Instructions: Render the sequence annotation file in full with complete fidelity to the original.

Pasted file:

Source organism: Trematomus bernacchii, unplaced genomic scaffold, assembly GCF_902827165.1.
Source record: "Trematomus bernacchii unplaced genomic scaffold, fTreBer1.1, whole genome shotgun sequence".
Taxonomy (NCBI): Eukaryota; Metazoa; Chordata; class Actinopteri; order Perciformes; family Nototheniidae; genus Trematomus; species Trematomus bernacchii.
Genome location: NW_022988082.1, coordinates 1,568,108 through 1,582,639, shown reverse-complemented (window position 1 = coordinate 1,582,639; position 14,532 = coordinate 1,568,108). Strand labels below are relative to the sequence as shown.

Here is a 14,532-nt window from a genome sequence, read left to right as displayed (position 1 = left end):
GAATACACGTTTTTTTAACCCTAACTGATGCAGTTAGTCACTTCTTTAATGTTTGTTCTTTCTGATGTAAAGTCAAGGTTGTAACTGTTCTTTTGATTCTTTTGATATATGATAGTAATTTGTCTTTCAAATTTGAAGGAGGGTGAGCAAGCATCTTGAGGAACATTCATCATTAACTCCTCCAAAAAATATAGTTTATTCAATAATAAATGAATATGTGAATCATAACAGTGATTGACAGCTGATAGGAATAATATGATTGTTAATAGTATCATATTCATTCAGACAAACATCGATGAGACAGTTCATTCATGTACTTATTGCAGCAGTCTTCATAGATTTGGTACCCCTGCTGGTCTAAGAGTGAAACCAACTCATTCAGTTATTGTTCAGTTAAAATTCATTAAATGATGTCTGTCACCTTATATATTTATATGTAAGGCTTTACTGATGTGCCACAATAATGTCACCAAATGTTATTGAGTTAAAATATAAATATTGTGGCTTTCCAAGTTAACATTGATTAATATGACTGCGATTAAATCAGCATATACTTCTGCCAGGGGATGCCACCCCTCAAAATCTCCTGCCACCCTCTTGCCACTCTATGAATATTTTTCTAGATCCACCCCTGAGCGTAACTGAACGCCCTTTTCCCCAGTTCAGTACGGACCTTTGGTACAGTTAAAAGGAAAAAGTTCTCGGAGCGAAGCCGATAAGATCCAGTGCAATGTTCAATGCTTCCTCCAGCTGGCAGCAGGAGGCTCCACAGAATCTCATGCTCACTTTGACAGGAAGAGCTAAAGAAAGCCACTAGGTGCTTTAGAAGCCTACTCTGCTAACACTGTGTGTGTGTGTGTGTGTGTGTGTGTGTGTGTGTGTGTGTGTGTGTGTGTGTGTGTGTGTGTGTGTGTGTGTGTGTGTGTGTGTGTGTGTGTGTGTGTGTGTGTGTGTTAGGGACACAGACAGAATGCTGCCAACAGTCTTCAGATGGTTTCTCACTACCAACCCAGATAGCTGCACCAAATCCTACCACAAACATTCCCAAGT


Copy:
Source organism: Trematomus bernacchii, unplaced genomic scaffold, assembly GCF_902827165.1.
Source record: "Trematomus bernacchii unplaced genomic scaffold, fTreBer1.1, whole genome shotgun sequence".
Taxonomy (NCBI): Eukaryota; Metazoa; Chordata; class Actinopteri; order Perciformes; family Nototheniidae; genus Trematomus; species Trematomus bernacchii.
Genome location: NW_022988082.1, coordinates 1,568,108 through 1,582,639, shown reverse-complemented (window position 1 = coordinate 1,582,639; position 14,532 = coordinate 1,568,108). Strand labels below are relative to the sequence as shown.

Here is a 14,532-nt window from a genome sequence, read left to right as displayed (position 1 = left end):
GAATACACGTTTTTTTAACCCTAACTGATGCAGTTAGTCACTTCTTTAATGTTTGTTCTTTCTGATGTAAAGTCAAGGTTGTAACTGTTCTTTTGATTCTTTTGATATATGATAGTAATTTGTCTTTCAAATTTGAAGGAGGGTGAGCAAGCATCTTGAGGAACATTCATCATTAACTCCTCCAAAAAATATAGTTTATTCAATAATAAATGAATATGTGAATCATAACAGTGATTGACAGCTGATAGGAATAATATGATTGTTAATAGTATCATATTCATTCAGACAAACATCGATGAGACAGTTCATTCATGTACTTATTGCAGCAGTCTTCATAGATTTGGTACCCCTGCTGGTCTAAGAGTGAAACCAACTCATTCAGTTATTGTTCAGTTAAAATTCATTAAATGATGTCTGTCACCTTATATATTTATATGTAAGGCTTTACTGATGTGCCACAATAATGTCACCAAATGTTATTGAGTTAAAATATAAATATTGTGGCTTTCCAAGTTAACATTGATTAATATGACTGCGATTAAATCAGCATATACTTCTGCCAGGGGATGCCACCCCTCAAAATCTCCTGCCACCCTCTTGCCACTCTATGAATATTTTTCTAGATCCACCCCTGAGCGTAACTGAACGCCCTTTTCCCCAGTTCAGTACGGACCTTTGGTACAGTTAAAAGGAAAAAGTTCTCGGAGCGAAGCCGATAAGATCCAGTGCAATGTTCAATGCTTCCTCCAGCTGGCAGCAGGAGGCTCCACAGAATCTCATGCTCACTTTGACAGGAAGAGCTAAAGAAAGCCACTAGGTGCTTTAGAAGCCTACTCTGCTAACACTGTGTGTGTGTGTGTGTGTGTGTGTGTGTGTGTGTGTGTGTGTGTGTGTGTGTGTGTGTGTGTGTGTGTGTGTGTGTGTGTGTGTGTGTGTGTGTGTGTGTGTGTGTGTTAGGGACACAGACAGAATGCTGCCAACAGTCTTCAGATGGTTTCTCACTACCAACCCAGATAGCTGCACCAAATCCTACCACAAACATTCCCAAGT